AIM HIGH Introduced in Senate

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(November 30, 2017) On November 16, Senators Elizabeth Warren (D-MA) and Orrin Hatch (R-UT) introduced S. 2138, the Accessible Instructional Materials in Higher Education Act, or AIM HIGH. While not an exact companion, the bill closely mirrors H.R. 1772 of the same name, which was introduced by Representatives Phil Roe (R-TN) and Joe Courtney (D-CT) earlier this year.

As we've discussed previously (September 2016 and March 2017), AIM HIGH would create a commission of representatives from major stakeholder communities to develop voluntary accessibility guidelines for postsecondary instructional materials and related technologies. The commission would also create a reference list of general IT accessibility standards, annotated to clarify those standards' relevance to higher education IT. A supermajority vote would be required to approve the release of either resource, ensuring that they reflect a broad consensus among the various communities.

The only difference between the Senate and House bills deals with the legal safe harbors provided for use of digital learning resources and related technologies. In the House bill, two safe harbors were provided to incentivize institutional adoption of the guidelines when procuring and deploying instructional materials. A full safe harbor was provided for institutions that use materials that completely conform with the guidelines, under which they would be deemed to be in compliance with the requirements of the Americans with Disabilities Act and Section 504 of the Rehabilitation Act as those requirements relate to the given materials and/or technologies. Additionally, a limited safe harbor was provided to institutions when they document their use of the guidelines in their consideration of a digital learning resource or technology but ultimately decide to use something that doesn't conform. In this instance, the institution would see its financial liability under an adverse ADA or Section 504 ruling related to the given resource or technology limited to the costs of mitigating the mistake and covering the plaintiff's legal fees.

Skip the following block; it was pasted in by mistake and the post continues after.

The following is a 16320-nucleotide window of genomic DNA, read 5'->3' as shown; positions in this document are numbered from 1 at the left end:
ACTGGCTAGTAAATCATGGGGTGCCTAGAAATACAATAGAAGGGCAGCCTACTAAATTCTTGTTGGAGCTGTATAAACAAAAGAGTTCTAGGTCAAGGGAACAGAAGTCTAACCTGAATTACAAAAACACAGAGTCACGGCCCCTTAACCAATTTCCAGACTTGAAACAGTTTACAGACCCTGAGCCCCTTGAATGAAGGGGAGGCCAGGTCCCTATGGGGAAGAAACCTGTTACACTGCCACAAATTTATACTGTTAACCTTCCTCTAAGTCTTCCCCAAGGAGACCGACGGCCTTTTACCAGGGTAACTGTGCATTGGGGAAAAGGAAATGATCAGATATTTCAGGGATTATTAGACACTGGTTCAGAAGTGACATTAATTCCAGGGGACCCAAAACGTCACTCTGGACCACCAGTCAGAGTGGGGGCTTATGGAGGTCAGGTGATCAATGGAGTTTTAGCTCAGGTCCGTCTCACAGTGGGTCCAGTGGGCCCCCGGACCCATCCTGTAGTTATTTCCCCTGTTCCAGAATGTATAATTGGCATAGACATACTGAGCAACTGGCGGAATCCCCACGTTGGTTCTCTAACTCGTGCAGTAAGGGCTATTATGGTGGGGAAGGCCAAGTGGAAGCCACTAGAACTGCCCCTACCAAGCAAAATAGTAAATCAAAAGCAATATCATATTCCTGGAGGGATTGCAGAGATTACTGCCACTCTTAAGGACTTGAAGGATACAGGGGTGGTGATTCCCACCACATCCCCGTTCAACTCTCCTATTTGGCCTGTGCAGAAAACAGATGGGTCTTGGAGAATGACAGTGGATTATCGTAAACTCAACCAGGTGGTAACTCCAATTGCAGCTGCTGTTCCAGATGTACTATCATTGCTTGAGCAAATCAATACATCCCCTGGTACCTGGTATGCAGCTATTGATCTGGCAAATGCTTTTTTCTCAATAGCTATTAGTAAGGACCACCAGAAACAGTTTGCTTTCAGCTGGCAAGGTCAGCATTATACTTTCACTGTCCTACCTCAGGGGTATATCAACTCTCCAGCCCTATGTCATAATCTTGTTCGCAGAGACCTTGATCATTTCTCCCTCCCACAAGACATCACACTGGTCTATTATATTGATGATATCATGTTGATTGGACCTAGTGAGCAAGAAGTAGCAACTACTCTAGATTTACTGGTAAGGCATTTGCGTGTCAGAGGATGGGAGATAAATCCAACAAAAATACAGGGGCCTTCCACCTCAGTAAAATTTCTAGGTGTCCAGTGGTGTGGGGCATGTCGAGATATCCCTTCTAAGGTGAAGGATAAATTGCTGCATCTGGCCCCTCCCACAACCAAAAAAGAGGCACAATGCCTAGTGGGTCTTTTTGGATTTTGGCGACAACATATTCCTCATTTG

In the Senate bill, however, neither of these safe harbors are provided. Institutions can adopt the guidelines at their discretion, given that they are voluntary, but use of the guidelines does not provide any additional legal protection.

At this time, the House bill has 38 cosponsors (26 Democrats, 12 Republicans), while the Senate bill only has the two sponsors introducing it. Neither bill is expected to move on its own, but either version could be included in efforts by the respective chamber to reauthorize the Higher Education Act.

Jen Ortega serves as a consultant to EDUCAUSE on federal policy and government relations. She has worked with EDUCAUSE since 2013 and assists with monitoring legislative and regulatory proposals across a range of policy areas, including cybersecurity, data privacy, e-learning, and accessibility.